Before Derek Jarman became a feature film director, he was a stage designer. Before that, he shot his own experimental short films on Super 8. His art background shines in his feature film debut: the 1976 release Sebastiane (co-directed by Paul Humfress).
The film follows Christian martyr Saint Sebastian, a member of the Roman Emperor Diocletian’s guard. Demoted, he is cast away to a desolate coastal base where other men who have been cast out have resorted to homosexual activities. He rejects the advances of the obsessive Severus, a superior officer, which leads to Sebastiane’s torture and ultimate (and iconic) execution by arrows.
To be frank, when I watched this movie, I was coming off the high of Jarman’s later 1986 release, Caravaggio, a film that presents the artist’s life in stage-like sets and loose Caravaggio-esque tableaux. It was the film debut of Tilda Swinton and Sean Bean. It featured a young Mick Jagger-doppelganger Dexter Fletcher as the eponymous subject of the painting “Boy with a Basket of Fruit” (1593).
I didn’t expect the homoeroticism in Sebastiane to be most, if not the point, of the film. That’s what I get for not reading synopsis or reviews beforehand.
While I wasn’t entirely swept up with Sebastiane as with the director’s other arthouse “biopic,” I was still deeply affected, largely by the film’s sensuous nature. True, most of the film does include romping male bodies, but beyond the lust that Jarman headily portrays are the arresting textures of the film. My sense of touch was especially engaged in every scene: I could feel the heat of the high Roman sun on my own nape, the coarseness of the beach sand between my toes, and the relief of cool water on my skin in one particular slow-motion sequence.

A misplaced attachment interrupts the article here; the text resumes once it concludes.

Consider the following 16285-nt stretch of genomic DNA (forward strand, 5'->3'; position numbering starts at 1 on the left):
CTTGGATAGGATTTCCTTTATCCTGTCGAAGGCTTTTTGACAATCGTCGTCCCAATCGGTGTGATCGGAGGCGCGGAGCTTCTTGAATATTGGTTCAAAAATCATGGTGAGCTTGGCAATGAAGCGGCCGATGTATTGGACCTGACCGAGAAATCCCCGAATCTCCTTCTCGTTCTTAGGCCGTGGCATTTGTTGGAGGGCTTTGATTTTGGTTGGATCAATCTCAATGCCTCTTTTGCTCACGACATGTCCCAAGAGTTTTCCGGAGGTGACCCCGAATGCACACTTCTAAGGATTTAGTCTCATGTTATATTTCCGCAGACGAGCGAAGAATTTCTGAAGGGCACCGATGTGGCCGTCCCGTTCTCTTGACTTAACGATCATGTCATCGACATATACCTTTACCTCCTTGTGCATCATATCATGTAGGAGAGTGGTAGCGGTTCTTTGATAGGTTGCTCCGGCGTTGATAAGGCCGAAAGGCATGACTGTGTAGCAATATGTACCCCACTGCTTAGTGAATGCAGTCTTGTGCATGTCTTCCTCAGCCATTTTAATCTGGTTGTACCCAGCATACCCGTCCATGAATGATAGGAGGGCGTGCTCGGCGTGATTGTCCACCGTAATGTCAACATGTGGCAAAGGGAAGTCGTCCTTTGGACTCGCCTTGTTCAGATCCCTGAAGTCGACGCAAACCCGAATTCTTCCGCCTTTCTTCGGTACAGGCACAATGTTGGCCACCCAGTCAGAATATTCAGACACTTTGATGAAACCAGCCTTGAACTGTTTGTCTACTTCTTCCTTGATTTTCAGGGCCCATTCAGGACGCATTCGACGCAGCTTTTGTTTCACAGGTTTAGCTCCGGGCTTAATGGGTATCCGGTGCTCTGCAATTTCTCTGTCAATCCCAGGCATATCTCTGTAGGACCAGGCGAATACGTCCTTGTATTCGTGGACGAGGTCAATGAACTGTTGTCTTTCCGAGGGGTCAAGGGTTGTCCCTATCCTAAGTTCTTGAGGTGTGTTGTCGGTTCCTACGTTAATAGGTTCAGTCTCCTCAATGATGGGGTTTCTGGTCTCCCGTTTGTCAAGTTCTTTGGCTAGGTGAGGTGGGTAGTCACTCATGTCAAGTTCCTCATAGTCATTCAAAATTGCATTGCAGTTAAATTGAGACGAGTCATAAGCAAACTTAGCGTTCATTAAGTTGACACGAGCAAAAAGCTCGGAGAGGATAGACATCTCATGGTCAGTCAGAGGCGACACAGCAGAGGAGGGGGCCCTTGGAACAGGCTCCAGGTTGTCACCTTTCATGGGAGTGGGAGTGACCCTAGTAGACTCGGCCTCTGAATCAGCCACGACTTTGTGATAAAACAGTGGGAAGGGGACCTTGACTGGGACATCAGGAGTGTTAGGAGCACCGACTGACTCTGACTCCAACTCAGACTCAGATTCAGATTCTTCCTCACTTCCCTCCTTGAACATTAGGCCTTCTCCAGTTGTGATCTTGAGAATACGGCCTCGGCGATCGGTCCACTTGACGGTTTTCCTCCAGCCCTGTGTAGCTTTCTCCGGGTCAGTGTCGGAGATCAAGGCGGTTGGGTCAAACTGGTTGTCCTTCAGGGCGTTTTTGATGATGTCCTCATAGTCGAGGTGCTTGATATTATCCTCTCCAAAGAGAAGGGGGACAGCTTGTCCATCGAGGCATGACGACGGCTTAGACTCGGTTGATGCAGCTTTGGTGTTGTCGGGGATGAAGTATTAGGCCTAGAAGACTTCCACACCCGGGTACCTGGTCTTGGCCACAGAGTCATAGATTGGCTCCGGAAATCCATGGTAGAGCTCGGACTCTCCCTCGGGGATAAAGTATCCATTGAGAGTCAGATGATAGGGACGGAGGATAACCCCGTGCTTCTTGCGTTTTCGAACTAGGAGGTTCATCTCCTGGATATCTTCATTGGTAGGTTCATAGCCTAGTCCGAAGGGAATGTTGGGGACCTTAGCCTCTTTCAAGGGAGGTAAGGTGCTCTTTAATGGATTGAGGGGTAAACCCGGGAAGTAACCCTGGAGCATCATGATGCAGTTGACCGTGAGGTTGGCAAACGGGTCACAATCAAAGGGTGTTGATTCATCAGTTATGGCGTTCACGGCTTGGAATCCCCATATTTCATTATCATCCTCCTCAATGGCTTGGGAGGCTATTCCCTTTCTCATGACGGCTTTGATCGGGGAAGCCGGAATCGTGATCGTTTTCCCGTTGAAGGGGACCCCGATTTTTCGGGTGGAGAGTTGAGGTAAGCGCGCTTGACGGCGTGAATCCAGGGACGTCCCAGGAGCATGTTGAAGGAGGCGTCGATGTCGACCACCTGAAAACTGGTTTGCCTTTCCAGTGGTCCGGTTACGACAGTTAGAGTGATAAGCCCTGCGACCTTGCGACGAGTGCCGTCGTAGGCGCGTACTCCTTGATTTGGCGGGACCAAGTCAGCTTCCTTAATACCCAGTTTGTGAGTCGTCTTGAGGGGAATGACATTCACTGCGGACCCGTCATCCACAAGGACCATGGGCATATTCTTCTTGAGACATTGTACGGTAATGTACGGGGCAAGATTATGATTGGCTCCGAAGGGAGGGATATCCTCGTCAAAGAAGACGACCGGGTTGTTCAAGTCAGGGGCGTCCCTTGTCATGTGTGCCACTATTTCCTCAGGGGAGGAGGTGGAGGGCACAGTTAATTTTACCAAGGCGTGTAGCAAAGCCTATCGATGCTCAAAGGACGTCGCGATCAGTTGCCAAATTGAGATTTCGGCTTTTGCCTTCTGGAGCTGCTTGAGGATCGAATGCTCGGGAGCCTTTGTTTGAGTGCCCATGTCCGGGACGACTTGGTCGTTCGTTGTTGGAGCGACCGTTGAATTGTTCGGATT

It is a fleshy film, both within the frame, with all these bodies presented starkly as bodies in unbridled abandon, but also without the frame, with the haptic reactions it elicits in a viewer through the variety of textures. The cinematography allows for this tactile identification of a viewer into the film world’s desolate coastal landscapes.
The film is obvious in showcasing the talent of a budding but still developing filmmaker. There are aspects of Sebastiane that fights with a viewer’s suspension of disbelief. For one, the flimsy costumes of the Roman men looked like haphazard ensembles. The weapons looked fake, some even bending during fight sequences. However, Jarman made do with the tight budget—this film would not be the last of his funding problems, which he battled throughout his entire career as an artist. The use of Latin, the only spoken language in the movie, was also a stretch at times. Lines were delivered with awkward cadence and undistinguishable accents, but the minimal dialogue isn’t the point of the movie. It could have gone without it and the film would still be visually arresting, perhaps even more so if it solely rested on the shoulders of the eerie, winding score penned by music legend Brian Eno.
At its face, Sebastiane seems like a gratuitously homoerotic piece of 1970’s “avant-garde” work. In retrospect, the film shifts into a reverent space, considering Derek Jarman’s activist work for LGBTQ+ causes during the 1980’s. Sebastiane was an indulgent, controversial, and incendiary film, an important feature film release in late 1970’s England. While the film didn’t quite break Jarman into the arthouse scene, it did set up a foundation upon which his deserved place in the experimental Queer Cinema canon could stand comfortably.